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The city was built in a way that ensured the equal distribution of land between the rich and poor, while everyone could access its majestic centre, comprising the agora as well as all of its public buildings and religious monuments It has the advantage of never having been destroyed or covered by later settlements.

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The Messene Amphitheatre, with room for several thousand spectators, is quite unusual: it does not sit in a natural hollow as is usually the case for Greek theatres, but is sited on an artificial hill supported by a massive retaining wall. A series of stepped passageways lead through that wall to the interior. The amphitheatre would have been used for dramatic performances and also for political assemblies.

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A great deal of excavation work has been carried out at Messene in the last few years and a lot more is ongoing. I have been visiting the site at least once a year in the last 8 years. Work has been carried out on the amphitheatre seating area and the proscenium has had extensive reconstruction in 2014. The restoration of the Amphitheatre, has been funded by the 2nd and 3rd Community Support Framework and the Stavros Niarchos Foundation, it has taken 20 years and the first concert for 1700 years was held in the Theatre in 2013.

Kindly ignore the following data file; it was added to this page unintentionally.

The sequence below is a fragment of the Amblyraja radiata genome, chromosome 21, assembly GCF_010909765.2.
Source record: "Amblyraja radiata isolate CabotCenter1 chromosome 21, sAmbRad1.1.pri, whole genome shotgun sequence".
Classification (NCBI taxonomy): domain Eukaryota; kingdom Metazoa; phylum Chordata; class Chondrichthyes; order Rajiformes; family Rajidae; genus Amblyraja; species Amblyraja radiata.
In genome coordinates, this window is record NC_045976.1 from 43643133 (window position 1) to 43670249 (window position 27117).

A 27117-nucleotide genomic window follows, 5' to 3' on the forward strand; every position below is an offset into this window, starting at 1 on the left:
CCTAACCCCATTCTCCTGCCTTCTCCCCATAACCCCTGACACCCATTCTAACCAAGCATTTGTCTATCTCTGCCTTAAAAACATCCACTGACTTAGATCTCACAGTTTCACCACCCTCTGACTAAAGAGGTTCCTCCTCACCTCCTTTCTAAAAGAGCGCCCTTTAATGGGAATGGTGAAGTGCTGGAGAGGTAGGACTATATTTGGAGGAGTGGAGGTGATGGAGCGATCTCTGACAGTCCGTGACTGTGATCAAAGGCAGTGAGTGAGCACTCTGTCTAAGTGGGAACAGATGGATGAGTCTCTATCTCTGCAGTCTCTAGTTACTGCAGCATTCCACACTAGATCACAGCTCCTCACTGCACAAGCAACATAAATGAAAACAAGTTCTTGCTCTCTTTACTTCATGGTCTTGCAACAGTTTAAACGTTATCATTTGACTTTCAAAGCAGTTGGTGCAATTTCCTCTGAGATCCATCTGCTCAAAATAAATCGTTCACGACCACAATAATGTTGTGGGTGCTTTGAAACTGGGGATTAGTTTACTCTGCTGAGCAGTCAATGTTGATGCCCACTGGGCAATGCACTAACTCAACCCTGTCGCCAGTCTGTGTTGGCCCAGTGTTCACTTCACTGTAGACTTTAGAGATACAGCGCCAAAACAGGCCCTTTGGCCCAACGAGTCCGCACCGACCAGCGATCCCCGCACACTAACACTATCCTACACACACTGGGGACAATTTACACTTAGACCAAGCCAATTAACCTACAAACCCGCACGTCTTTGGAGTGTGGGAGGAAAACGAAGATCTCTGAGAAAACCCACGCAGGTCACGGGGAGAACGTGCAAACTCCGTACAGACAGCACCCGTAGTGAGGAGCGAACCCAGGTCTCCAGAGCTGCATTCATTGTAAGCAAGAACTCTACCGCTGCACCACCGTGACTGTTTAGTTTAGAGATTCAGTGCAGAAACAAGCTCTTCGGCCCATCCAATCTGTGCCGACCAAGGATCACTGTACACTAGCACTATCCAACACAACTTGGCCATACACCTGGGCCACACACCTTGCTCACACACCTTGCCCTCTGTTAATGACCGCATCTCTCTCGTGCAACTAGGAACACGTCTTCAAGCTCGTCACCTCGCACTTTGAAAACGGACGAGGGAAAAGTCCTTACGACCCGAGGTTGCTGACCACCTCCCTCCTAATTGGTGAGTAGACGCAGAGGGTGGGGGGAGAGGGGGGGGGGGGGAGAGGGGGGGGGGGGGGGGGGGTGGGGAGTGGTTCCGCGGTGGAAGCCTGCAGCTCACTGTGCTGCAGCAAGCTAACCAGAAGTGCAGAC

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Excavation of the site began in 1828 by the French who left in 1833, then only exploratory excavation was carried out. The current excavator, Petros Themelis, who received permission to dig from the Council of Athens Archaeological Society in 1986, suggests that systematic excavation of the site was first undertaken by George Oikoumenos of the Athens Archaeological Society in 1895.